February 28, 2011 : Allison Cundiff/Liberty University News Service

Liberty University students, staff, and faculty, together with members of the Lynchburg community, plunged into chilly Camp Hydaway Lake Saturday afternoon to benefit Special Olympics Virginia at the third annual Hill City Polar Plunge Festival.

Polar Plunge festivals are held in many cities throughout the United States. In 2009, Liberty became the first college or university to host a Polar Plunge for Special Olympics Virginia. The event, which included a Battle of the Bands, raised more than $12,000 this year.

“These kids here for Special Olympics are so much fun, and they deserve to play sports just like we do,” said Liberty junior Jill Rogers who took the plunge on Saturday. “So it’s awesome just to be able to give them the chance to do that. It was totally worth it.”

Rogers was one of the more than 50 people who took the dive on Saturday. Participants were provided with lunch and free t-shirts. Prizes such as gift cards, pizza parties, and two trips to Massanutten Resort were awarded to the top individual fundraisers and groups.

Liberty Athletics’ Student-Athlete Advisory Committee (S.A.A.C.) worked together with Special Olympics Virginia to organize the Polar Plunge. Several Liberty staff members participated this year, including head volleyball coach Shane Pinder and assistant psychology professor Dr. Brianne Friberg. Liberty’s director of athletics, Jeff Barber, was unable to participate, so his wife, Donna, took the plunge in his place.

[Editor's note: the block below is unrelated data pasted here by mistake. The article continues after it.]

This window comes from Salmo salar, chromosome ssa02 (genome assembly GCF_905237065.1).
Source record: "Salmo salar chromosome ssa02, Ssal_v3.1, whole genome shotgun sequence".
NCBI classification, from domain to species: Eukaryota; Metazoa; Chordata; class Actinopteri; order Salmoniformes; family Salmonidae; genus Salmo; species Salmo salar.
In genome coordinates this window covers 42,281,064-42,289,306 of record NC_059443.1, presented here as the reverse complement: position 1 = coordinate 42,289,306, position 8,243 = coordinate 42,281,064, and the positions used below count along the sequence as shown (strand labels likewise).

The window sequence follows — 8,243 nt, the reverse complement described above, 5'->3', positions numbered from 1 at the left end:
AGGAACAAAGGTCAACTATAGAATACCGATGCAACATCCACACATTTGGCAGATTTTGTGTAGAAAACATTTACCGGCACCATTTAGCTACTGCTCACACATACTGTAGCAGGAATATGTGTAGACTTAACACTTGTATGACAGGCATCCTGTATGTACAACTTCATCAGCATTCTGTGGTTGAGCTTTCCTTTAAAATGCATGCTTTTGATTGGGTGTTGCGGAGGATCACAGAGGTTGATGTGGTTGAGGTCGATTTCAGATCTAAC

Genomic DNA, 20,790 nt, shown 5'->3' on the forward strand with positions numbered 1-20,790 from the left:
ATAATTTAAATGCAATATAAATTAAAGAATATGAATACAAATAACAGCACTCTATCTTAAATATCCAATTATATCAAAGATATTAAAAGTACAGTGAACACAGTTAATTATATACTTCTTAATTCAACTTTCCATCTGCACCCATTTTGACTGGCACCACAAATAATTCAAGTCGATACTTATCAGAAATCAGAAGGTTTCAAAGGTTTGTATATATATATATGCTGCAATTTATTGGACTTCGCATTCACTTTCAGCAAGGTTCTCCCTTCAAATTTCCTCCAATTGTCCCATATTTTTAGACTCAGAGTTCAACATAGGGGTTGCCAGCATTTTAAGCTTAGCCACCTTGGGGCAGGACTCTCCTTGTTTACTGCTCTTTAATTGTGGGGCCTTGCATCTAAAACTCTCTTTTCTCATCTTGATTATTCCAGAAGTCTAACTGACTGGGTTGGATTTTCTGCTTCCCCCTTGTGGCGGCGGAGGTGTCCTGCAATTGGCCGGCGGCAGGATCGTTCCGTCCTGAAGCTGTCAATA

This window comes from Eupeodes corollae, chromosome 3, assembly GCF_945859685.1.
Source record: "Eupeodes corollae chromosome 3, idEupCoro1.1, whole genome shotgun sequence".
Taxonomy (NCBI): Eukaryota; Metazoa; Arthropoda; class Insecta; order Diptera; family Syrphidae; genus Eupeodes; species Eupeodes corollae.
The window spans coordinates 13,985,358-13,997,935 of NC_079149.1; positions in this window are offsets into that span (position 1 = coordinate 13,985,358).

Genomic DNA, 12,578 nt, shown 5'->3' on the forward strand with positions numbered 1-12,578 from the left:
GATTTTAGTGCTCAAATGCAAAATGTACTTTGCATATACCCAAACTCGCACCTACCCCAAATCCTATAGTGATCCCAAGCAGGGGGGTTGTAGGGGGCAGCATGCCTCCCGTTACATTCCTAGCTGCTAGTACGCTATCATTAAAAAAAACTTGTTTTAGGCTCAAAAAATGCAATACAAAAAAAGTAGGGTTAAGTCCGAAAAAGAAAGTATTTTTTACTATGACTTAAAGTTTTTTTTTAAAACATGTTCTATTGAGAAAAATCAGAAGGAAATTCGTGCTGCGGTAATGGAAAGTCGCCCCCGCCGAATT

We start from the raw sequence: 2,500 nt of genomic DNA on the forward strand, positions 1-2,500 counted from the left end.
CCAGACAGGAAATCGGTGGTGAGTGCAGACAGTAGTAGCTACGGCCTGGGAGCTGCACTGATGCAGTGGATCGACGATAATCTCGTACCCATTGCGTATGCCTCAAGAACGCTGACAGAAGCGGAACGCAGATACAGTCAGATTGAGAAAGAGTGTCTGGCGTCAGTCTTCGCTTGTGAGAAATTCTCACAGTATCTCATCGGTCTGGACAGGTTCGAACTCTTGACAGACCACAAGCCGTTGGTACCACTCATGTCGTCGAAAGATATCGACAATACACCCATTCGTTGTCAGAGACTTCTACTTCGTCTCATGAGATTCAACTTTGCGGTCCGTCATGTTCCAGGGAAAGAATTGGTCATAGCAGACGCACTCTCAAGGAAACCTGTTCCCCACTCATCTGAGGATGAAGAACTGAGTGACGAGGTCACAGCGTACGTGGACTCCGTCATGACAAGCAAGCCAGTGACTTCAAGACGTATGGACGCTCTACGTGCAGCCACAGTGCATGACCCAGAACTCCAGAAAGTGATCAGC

What does respect mean to you as a student-athlete? I always try to show good sportsmanship; whether it’s picking up the catcher’s mask before the inning starts or helping up a fallen opponent. I respect my opponents and myself, which plays a huge role in my love for softball. My coaches always stress the importance of good sportsmanship.  I know how to “be a good sport” because I have been taught this from the time I was a kid playing in the church t-ball league.  I assume many of you have had similar experiences.

Sportsmanship is a core principle for the NCAA.  In January 2009, the NCAA Committee for Sportsmanship and Ethical Conduct (CSEC) began an initiative to promote awareness and education of sportsmanship across the association. Since then, the RESPECT campaign has made its way through the NCAA and has touched administrators, coaches, and student-athletes –  if you haven’t heard about it—Check it out at the NCAA Sportsmanship and Ethical Conduct Website!

NCAA schools are working to make sportsmanship a top priority on their campuses. Like everything else in this world, communication is key! Talk to your teammates, coaches, and administrators about sportsmanship and the RESPECT campaign. Sometimes fans need a reminder about sportsmanship too. Here are a few ways YOU can promote sportsmanship on your campus:

·       Encourage student-athletes to read the sportsmanship statement before every game! It has more impact on the fans and players if a respected student-athlete reads it.

·       Ask fans to nominate a “Sports Person of the Year”—get fans involved in the process!

·       Meet with local YMCAs and elementary schools to encourage and promote good sportsmanship.

Put up (approved) posters around your school encouraging good sportsmanship. Here are some examples the NCAA has created to promote the RESPECT campaign: